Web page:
Why One Foot in Wonderland?

I’ve been thinking about writing something on schizophrenia for a long time. When you google the topic, there’s a lot of generic content that lacks a personal touch. Ten most common signs of schizophrenia. Do you have schizophrenia? There are only snippets of people’s lives on medical blogs. Mental health forums feel like empty airport lounges. For some reason, there’s a lack of the kind of community that exists for other diseases. Take diabetes as an example. Two years ago, I got diagnosed with type 1, and within a month, I’d joined several forums and normalized my blood sugar with a low-carb diet. It was only possible through the wealth of information available from the online community. There were blog posts, books, and people engaged in lively discussions about the best diabetes treatment. You won’t find anything like this if you browse the web for schizophrenia and yet, it’s a fairly common disease.

My experience is that people don’t like to talk about or interact with people who are mentally ill if they can avoid it. Anything that deals with the brain and loss of personality makes most of us feel deeply uncomfortable. It’s reflected in the fact that brain cancer research is underfunded compared to other types of cancer. When I developed psychosis, my mother stopped talking to me. She simply hung up the phone whenever I called her. A couple of months ago, I got drunk and told my friend that I have schizophrenia. She went home and told her flatmate, who told her to get as far away from me as she could, as fast as possible. I’m happy to say that she didn’t, but it illustrates how many of us respond when confronted with mental illness.

Schizophrenia is a lonely ride. It’s best not spoken about. I think those who experience just one psychosis do their best to forget about it. You sweep it under the rug as an unpleasant event and move on with your life. For people like me who’ve experienced multiple psychoses, this gets harder as the delusions become part of who you are. You learn to live with them and rationalize them away, but you can’t get away from the fact that they’re so seductive. All psychotic people that I’ve come across have one thing in common: delusions of grandeur. We went through this in group therapy. In learning that my experience was not unique, I also had to accept that I was just another person who had lost my mind. I was not special. It is one of the hardest things I’ve ever done, and I know many people with schizophrenia are unable to let go. I see it in my friend, who’s relapsed into psychosis several times over the past few years. She’ll look at me with crazy eyes and tell me how beautiful it is on the other side in la-la-land where she’s someone else. My ex-boyfriend bombards his Facebook feed with videos about an ongoing mass genocide on Scandinavian blondes, which he’s determined to stop. Through his superhuman engineering skills, he’s already saved us all from nuclear winter several times.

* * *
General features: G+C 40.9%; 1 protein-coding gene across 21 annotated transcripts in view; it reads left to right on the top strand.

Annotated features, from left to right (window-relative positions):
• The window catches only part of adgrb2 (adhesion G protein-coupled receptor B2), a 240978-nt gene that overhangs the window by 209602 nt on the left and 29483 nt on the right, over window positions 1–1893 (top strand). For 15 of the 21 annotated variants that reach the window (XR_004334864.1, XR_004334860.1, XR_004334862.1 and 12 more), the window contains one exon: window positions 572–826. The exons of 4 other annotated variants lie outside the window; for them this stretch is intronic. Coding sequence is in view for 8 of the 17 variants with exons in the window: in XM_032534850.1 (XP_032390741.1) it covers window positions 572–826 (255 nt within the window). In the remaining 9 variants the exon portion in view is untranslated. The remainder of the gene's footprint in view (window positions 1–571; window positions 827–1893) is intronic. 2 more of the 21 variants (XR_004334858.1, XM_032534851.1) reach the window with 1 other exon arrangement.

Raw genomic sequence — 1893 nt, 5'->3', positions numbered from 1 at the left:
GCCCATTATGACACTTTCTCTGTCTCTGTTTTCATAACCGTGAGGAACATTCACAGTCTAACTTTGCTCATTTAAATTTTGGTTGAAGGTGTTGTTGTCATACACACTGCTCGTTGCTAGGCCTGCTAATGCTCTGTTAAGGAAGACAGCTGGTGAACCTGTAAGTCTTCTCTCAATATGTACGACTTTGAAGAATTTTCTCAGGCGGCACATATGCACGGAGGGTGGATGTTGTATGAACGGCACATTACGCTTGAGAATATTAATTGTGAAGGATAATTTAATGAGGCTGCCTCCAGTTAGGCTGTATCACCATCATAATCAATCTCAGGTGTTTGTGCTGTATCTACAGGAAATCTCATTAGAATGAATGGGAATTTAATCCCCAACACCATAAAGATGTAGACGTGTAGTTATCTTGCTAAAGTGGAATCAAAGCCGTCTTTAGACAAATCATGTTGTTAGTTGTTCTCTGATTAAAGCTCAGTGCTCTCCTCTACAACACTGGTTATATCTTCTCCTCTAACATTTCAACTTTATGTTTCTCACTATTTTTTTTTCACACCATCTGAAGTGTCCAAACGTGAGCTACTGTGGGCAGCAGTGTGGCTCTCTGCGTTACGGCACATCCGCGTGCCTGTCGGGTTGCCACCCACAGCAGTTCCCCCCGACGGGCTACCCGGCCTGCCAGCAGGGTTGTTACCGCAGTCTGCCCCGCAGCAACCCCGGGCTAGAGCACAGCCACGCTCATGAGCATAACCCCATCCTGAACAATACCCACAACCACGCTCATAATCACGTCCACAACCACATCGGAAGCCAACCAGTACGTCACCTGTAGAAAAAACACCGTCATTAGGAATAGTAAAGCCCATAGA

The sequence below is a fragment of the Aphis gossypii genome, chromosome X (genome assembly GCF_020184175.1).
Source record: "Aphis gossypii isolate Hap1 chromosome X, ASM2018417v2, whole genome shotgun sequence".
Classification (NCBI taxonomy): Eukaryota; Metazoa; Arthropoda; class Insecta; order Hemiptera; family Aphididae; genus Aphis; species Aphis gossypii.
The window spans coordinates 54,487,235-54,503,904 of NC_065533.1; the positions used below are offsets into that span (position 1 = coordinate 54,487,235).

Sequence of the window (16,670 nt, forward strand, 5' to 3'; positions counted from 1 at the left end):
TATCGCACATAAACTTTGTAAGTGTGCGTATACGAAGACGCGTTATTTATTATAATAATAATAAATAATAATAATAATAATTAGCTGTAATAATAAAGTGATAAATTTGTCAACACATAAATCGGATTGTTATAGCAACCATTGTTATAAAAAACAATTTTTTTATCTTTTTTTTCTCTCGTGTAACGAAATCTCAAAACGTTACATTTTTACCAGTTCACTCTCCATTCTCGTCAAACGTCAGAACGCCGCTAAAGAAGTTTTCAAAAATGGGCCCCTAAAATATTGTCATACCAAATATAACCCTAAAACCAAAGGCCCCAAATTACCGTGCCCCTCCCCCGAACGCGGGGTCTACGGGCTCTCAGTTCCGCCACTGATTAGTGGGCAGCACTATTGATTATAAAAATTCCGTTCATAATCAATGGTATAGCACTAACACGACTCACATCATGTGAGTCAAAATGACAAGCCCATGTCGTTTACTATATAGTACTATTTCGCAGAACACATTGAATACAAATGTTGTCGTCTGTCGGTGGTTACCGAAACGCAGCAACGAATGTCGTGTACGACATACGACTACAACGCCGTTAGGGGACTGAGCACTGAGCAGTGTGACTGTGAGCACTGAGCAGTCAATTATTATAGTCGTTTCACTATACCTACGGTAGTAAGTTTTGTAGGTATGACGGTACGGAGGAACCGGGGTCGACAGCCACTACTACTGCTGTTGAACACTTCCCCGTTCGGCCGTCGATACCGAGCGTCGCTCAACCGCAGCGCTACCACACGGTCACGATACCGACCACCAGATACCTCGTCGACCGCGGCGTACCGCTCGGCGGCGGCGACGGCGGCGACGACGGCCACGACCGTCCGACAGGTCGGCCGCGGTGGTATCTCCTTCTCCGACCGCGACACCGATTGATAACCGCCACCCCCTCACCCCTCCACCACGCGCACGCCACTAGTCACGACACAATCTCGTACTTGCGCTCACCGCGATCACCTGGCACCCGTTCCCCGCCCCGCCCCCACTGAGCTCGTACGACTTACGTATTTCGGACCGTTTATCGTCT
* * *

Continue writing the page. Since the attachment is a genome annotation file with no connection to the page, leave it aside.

I can’t help either of them. That’s not what this blog is about. You can’t reason with someone who’s mid-psychosis because the person does not experience the world the same way you or I do. What you can do is get professional help, and the sooner, the better. I believe that drugs, as debilitating as they can be, offer a way back to rational thinking. In my case, I wish we would have understood what we were dealing with when psychosis first hit. Instead, we waited for it to go away, and though it mellowed over time, it came back and truly crushed us. Not a day goes by where I don’t feel lucky to have been through three psychoses and made a full recovery. It is a rare thing, and I hope that by sharing my darkest moments, I might help shed some light on what goes through the mind of a person with schizophrenia. It’s down the rabbit hole and straight into wonderland.

Leave a Reply

Your email address will not be published. Required fields are marked *